Obviously, LEED certification isn’t for everyone.  That’s why it’s called a Leadership program.  But for those brave enough to try for certification, the payoff can be incalculable.

If you’re not quite ready to take the plunge into a LEED program, check out these going green tips.

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Stop Giving Fryer Oil Waste Away!

vegawatt used vegetable oil power generatorDisposing of used vegetable oil has always been a problem for restaurants.  In recent years it has gotten easier with the increasing demand for biodiesel.  Now many restaurants depend on free pickup services by biodiesel companies as a convenient and cheap way to dispose of their fryer oil waste.  Some even pay to have the stuff hauled away.

But what if you could take that oil and use it to save money, instead of just giving it away?  Enter Vegawatt power system that uses vegetable oil to generate electricity and pre-heat water going to your water heater.  It’s a self-contained unit that doesn’t require any special skills.  You pretty much just add oil and clean it out once in a while.

The savings on your restaurant’s electricity and hot water bills can be significant.  Vegawatt says the unit can save your business about $800 a month in electricity bills, although that does include a $100 per month renewable energy rebate from local government, which may or may not exist in your area.  Smaller operators probably don’t generate enough oil to take advantage of the Vegawatt power system, and the company recommends the machine for establishments that have 3 – 5 deep fryers and generate at least 50 gallons of waste oil a week.  If you do generate that much oil, however, you can realize a return on investment in 2 – 3 years.

Your used vegetable oil is now worth a lot more to you if you keep over giving it or selling it to a biodiesel company or paying to dispose of it.  It’s pretty amazing what a little ingenuity can do for a lifelong problem in the restaurant business.  Of course, there is some up-front investment required here, something that doesn’t sound very appealing, especially in a tight economy.  Vegawatt does offer a leasing program as well, and you’ll be saving more than the cost of the monthly lease.

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Becoming A “Zero Landfill Company” Is A Journey

Going GreenBeing completely trash-free is a daunting task.  Even a company in the business of “green” with highly educated Eco Patriots is challenged by this.  Last week, Eco-Products reviewed our waste diversion results from 2009.  We strive to divert 100% of our waste from landfills – everything is either composted or recycled.

Last year, we diverted 7 tons of compost/recyclable materials from the landfill out of total of 10.95 tons of waste – that’s a 64% diversion rate.  Honestly, it wasn’t as high as we had hoped.  We think some of the factors that may have contributed to our lower than expected % were:

  1. Moving to a larger building in which people were more spread out and couldn’t closely monitor each other’s disposal habits
  2. More employees which makes waste management more difficult
  3. Battling with illegal midnight dumping of construction debris in our dumpsters
  4. Bringing more waste into the building from the outside
  5. Not doing as much continual reinforcement and education with employees as in prior years.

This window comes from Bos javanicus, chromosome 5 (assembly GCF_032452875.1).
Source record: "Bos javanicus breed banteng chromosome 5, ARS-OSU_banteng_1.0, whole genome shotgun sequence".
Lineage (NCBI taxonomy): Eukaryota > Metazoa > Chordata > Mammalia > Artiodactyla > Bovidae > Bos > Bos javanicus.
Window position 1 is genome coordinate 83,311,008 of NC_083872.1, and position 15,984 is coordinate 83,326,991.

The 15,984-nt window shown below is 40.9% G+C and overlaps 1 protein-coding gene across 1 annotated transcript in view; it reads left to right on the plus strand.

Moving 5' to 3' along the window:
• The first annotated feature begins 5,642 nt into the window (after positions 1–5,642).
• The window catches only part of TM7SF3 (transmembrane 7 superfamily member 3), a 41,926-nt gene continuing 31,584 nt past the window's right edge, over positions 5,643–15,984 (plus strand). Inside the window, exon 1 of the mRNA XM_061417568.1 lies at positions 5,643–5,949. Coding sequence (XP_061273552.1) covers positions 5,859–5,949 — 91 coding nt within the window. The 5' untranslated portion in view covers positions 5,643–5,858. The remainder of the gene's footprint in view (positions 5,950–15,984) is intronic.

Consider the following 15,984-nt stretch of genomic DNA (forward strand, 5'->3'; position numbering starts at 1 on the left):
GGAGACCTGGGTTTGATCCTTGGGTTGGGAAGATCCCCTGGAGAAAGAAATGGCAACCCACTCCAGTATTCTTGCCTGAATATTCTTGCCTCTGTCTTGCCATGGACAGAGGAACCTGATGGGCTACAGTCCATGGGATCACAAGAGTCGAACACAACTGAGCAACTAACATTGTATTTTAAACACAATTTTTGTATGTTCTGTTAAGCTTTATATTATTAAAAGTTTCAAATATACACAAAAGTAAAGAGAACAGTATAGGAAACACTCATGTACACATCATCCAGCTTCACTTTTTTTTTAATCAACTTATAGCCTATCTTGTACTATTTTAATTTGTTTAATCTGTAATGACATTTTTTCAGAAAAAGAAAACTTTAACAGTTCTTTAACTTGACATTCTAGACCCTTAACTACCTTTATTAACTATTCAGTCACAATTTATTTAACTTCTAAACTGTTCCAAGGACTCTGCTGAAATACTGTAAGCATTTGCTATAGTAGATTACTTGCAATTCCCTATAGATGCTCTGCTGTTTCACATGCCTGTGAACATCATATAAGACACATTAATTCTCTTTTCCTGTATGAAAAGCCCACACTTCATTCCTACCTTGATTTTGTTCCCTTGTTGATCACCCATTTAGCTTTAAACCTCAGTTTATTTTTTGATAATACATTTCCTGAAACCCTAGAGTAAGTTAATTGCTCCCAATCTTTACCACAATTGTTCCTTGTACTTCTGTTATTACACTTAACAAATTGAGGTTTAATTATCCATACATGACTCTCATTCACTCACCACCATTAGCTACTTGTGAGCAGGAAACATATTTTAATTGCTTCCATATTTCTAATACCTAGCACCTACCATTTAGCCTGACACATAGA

In a company meeting, we reaffirmed our commitment towards waste diversion and set a goal of achieving at least 80% in 2010.  At the meeting, our CEO made a great comment about how he views our work environment.  Since starting at the company 8 months ago, he has viewed the building as a campsite in which he tries to leave no trace.  Whatever he packs in he packs out.  What a great philosophy to make you think twice about the packaging you use/buy.

Here are some steps we are going to take to achieve our goal this year:

  • Continue to only have trash bins in centralized locations, no bins in offices/cubes
  • Make a more conscious effort to treat the building as a leave-no-trace zone.  Pack-in-pack-out mentality.
  • Monitor our diversion rate quarterly instead of annually.
  • Search for solutions to products we currently don’t recycle or compost.  For example, the wrapping on reams of paper can’t be recycled or composted due to their lining.
  • Be more diligent about recycling hard to recycle items such as plastic bags and block styrofoam.  Drop them off at a local hard-to-recycle facility.
  • Install locks on our dumpsters.
  • Educate, educate, educate.  We are inviting in a representative from Eco-Cycle, a local recycler, who can answer our recycling questions.
  • Tour a Material Recovery Facility (MRF) – a recycling center – to see first hand what is considered a contaminant.  I’ll be doing this in the middle of March.
  • Hang up more signage near our recycling/compost/trash bins
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Can We Bring Bluefin Tuna Back From The Brink?

bluefin tunaBluefin tuna are one of the most prized catches in the world’s oceans, with some markets, especially in Asia, selling them for as much as $20,000 a fish.  For sushi lovers, the bluefin is the equivalent of a purebred Angus filet mignon, and it’s a mainstay of thousands of restaurants, including the internationally recognized chain Nobu.  The Japanese have long treasured bluefin, and they consume 80% of the world’s catch to this day.

As the popularity of sushi has risen in the past decade, so has the insatiable demand for bluefin tuna.  And because this large predatory fish travels as much as 17,000 miles to hunt food and spawn, many countries have active bluefin fishing fleets.  This, of course, makes it almost impossible to regulate the catch as each country elbows for higher quotas.

The consequence is that the bluefin is facing extinction as early as 2012.  However, this story is not all bad.  The member countries of the Convention on International Trade of Endangered Species (CITES) plan to meet about the bluefin next March about saving bluefin tuna.  If two thirds of the 175 countries that are part of CITES vote in favor, all bluefin harvesting will come to a screeching halt.  Already several countries have voiced their support for adding the bluefin to the list of globally endangered species.